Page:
The same companies which have their products represented as characters in The Simptoms have long used traditional network news shows to flog their products. These programs appeal to Baby Boomers who, since they can remember, have looked to them as voices of authority and respectability, authority and respectability that the drug companies have harnessed to make their products seem safe, scientific solutions to problems of life and health. By sponsoring these shows, the pharmaceutical industry seems to be saying that Cialis, for example, is serious medicine for serious people, a simple pill to solve the problems of mature, responsible people on the go, a way for those whose mettle has kept capitalism going from the Cold War on to keep going despite the laziness and stupidity of the X-ers and Millennials, thank you very much and God bless Diane Sawyer.

But, as those same establishment news shows keep telling us, the generation targeted by The Simptoms thinks in a fundamentally different way. While just as subject to traditional hype as others, those who grew up and came of age in the '90s and 2000s think of themselves as savvy consumers of media. They look to the parodic mode as a sort of hipster code: all's well that's done “ironically.” The depth of true dramatic irony, however, is lost in translation: the very rules they claim to flaunt by engaging in this form of parodic play are defined by the corporate entities that supply the means of production, distribution, and copyright. The Matrix was a revelation to this generation because it described something they were too immersed in ever to see on their own, an idea that Marx understood quite well: the game is rigged so the house always wins.

The Simpsons has managed, over the years, to still wink at the other players during the poker game through subversive jokes interspersed throughout—the source of its little-appreciated satire as noted above. What The Simptoms represents is something both more callous and more sinister: the subjugation and cooptation of irony for the sake of what is, after all, the same old disingenuousness necessary for the corporate sales pitch to take place.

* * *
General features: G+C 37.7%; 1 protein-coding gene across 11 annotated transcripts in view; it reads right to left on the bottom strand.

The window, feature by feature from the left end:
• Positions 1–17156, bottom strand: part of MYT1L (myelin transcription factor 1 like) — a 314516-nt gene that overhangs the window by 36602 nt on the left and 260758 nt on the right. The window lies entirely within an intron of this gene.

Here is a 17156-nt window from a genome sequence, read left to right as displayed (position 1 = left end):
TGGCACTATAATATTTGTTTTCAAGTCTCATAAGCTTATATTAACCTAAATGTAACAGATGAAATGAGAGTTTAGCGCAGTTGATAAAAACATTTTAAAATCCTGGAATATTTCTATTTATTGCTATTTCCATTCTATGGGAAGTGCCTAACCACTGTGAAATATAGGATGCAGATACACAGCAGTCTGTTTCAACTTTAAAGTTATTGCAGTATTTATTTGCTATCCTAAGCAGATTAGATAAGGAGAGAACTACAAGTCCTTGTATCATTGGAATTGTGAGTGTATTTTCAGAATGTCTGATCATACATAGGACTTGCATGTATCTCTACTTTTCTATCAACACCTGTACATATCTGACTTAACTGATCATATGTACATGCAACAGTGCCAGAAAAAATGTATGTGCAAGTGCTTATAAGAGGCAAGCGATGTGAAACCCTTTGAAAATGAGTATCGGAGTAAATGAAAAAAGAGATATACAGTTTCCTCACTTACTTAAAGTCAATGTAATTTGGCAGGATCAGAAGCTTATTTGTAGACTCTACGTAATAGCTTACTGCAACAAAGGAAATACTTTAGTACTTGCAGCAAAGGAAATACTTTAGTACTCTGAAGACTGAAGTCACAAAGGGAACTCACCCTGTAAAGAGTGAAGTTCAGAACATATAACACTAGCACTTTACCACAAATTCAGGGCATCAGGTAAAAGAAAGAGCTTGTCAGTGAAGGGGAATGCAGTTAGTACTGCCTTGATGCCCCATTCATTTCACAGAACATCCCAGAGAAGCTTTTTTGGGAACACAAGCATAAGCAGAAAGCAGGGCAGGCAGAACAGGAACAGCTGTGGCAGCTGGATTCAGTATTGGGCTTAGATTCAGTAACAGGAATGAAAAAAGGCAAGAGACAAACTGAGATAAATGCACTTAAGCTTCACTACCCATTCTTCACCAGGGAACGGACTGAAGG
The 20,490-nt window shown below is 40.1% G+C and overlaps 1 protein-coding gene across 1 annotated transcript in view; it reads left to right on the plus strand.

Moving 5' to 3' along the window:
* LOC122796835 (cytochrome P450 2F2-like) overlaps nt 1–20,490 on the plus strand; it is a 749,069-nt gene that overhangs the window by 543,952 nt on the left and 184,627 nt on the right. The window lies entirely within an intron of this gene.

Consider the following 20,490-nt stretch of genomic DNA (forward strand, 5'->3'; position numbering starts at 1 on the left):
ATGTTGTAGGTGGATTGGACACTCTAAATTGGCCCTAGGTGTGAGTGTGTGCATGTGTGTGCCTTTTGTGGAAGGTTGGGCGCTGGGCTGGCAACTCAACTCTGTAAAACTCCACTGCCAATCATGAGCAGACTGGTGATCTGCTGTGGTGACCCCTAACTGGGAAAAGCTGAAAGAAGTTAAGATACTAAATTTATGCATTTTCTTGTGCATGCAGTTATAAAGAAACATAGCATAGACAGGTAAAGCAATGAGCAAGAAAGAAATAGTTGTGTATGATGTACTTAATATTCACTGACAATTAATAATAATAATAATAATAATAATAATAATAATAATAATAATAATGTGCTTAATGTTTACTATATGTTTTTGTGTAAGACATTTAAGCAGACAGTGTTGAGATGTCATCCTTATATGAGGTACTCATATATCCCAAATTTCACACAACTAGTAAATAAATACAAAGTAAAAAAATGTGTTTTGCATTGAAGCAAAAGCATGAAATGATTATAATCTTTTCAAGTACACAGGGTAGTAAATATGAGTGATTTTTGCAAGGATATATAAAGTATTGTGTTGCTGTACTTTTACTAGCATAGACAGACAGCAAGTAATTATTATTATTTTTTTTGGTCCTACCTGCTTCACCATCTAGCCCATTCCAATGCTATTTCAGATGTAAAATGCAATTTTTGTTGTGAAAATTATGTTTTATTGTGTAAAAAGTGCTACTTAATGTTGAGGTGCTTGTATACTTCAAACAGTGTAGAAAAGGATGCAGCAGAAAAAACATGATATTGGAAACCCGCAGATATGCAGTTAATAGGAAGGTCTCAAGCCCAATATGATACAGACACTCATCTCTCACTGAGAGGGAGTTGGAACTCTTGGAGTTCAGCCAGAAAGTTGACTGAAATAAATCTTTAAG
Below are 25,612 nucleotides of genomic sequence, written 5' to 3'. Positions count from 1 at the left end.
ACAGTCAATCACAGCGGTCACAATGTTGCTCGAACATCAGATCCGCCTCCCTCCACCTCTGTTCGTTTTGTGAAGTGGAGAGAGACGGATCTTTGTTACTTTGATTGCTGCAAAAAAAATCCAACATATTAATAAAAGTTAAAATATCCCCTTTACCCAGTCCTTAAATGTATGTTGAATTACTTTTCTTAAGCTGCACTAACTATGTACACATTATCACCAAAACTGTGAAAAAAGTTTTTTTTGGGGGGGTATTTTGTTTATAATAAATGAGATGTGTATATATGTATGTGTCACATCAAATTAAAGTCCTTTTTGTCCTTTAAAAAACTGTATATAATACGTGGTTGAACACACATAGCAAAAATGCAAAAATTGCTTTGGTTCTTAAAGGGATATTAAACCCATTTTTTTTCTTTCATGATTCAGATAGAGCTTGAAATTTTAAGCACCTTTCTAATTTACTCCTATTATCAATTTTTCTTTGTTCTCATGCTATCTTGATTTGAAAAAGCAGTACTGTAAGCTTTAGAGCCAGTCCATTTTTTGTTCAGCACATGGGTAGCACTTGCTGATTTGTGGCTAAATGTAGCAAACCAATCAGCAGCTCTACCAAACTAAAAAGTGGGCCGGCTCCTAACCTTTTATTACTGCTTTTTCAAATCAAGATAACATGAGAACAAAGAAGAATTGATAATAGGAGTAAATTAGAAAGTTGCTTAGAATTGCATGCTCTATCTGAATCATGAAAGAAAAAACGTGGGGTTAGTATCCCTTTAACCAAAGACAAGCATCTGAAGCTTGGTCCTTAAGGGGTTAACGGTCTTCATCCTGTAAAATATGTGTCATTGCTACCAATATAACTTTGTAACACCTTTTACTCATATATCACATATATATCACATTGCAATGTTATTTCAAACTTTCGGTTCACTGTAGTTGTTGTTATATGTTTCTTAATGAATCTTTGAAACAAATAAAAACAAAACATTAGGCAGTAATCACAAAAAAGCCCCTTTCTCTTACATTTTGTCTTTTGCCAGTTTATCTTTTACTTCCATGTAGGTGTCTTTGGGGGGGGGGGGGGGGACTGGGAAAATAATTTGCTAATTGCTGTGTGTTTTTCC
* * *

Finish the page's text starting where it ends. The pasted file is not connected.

Here we get into a neat little, well, irony: for satire to work, the intended audience must be in on the joke. So the true audience of The Simpsons as satire is the 5-10% who get the deeper references, who are clued-in to the subversive elements neither the core demo nor the corporate executives who greenlight the shows are able to detect. This is how irony, properly speaking, uses a false front in order to be genuine, in order to get at some very real tragedy or injustice. This is something straight parody is unable to do. Thus irony, properly done, is masked truth-telling, using the forms of misdirection to show the clear outlines of the man behind the curtain. Salesmanship is its opposite: it may be parodic, but it cannot be satirical. The point of salesmanship is not to tell the truth about the product but to best depict the lie, which is always the same: this product is the one that will change your life.

Thus with all such attempts to capture the parodic posturing of the hip: conservative Christianity's embrace of “contemporary worship” styles that mask medieval theology, Kentucky Fried Chicken transforming itself into “KFC" to mask its association with unhealthy food and the racist traditions of the rural South, GMAC's transformation into the chummy-sounding Ally Bank after it helped crash the economy in 2008.

The Simptoms as a concept may, in fact, work. It may solidify the brand image of prescription medications with its target demographic. But as satire, of necessity, it is doomed.

Works Cited

The Simpsons. Creat. Matt Groening. Fox. Television.

The Simptoms. Creat. PhRMA Foundation. MDTV. Television.